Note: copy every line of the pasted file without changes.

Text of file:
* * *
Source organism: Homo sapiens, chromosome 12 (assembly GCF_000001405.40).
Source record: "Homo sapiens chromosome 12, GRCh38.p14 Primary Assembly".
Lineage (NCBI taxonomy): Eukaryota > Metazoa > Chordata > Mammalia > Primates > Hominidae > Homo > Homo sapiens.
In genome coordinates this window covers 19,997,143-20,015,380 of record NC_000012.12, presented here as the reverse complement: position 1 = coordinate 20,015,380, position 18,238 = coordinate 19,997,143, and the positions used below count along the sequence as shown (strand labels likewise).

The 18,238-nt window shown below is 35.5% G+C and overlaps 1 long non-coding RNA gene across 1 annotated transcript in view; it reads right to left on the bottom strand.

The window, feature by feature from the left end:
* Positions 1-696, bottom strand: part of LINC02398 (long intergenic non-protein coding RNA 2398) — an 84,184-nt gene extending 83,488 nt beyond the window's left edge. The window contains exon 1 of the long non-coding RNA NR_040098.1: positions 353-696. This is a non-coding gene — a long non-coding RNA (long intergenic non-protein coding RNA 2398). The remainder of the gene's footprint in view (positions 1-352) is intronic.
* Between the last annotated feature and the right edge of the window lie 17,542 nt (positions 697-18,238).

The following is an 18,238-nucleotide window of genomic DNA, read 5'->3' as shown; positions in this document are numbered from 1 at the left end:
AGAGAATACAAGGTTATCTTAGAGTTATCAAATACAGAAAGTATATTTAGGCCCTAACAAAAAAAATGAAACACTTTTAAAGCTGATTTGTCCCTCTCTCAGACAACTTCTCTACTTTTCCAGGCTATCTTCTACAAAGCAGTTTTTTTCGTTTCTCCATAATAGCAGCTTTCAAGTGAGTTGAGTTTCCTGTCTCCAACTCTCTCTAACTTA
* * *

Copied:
Source organism: Homo sapiens, chromosome 12 (assembly GCF_000001405.40).
Source record: "Homo sapiens chromosome 12, GRCh38.p14 Primary Assembly".
Lineage (NCBI taxonomy): Eukaryota > Metazoa > Chordata > Mammalia > Primates > Hominidae > Homo > Homo sapiens.
In genome coordinates this window covers 19,997,143-20,015,380 of record NC_000012.12, presented here as the reverse complement: position 1 = coordinate 20,015,380, position 18,238 = coordinate 19,997,143, and the positions used below count along the sequence as shown (strand labels likewise).

The 18,238-nt window shown below is 35.5% G+C and overlaps 1 long non-coding RNA gene across 1 annotated transcript in view; it reads right to left on the bottom strand.

The window, feature by feature from the left end:
* Positions 1-696, bottom strand: part of LINC02398 (long intergenic non-protein coding RNA 2398) — an 84,184-nt gene extending 83,488 nt beyond the window's left edge. The window contains exon 1 of the long non-coding RNA NR_040098.1: positions 353-696. This is a non-coding gene — a long non-coding RNA (long intergenic non-protein coding RNA 2398). The remainder of the gene's footprint in view (positions 1-352) is intronic.
* Between the last annotated feature and the right edge of the window lie 17,542 nt (positions 697-18,238).

The following is an 18,238-nucleotide window of genomic DNA, read 5'->3' as shown; positions in this document are numbered from 1 at the left end:
AGAGAATACAAGGTTATCTTAGAGTTATCAAATACAGAAAGTATATTTAGGCCCTAACAAAAAAAATGAAACACTTTTAAAGCTGATTTGTCCCTCTCTCAGACAACTTCTCTACTTTTCCAGGCTATCTTCTACAAAGCAGTTTTTTTCGTTTCTCCATAATAGCAGCTTTCAAGTGAGTTGAGTTTCCTGTCTCCAACTCTCTCTAACTTA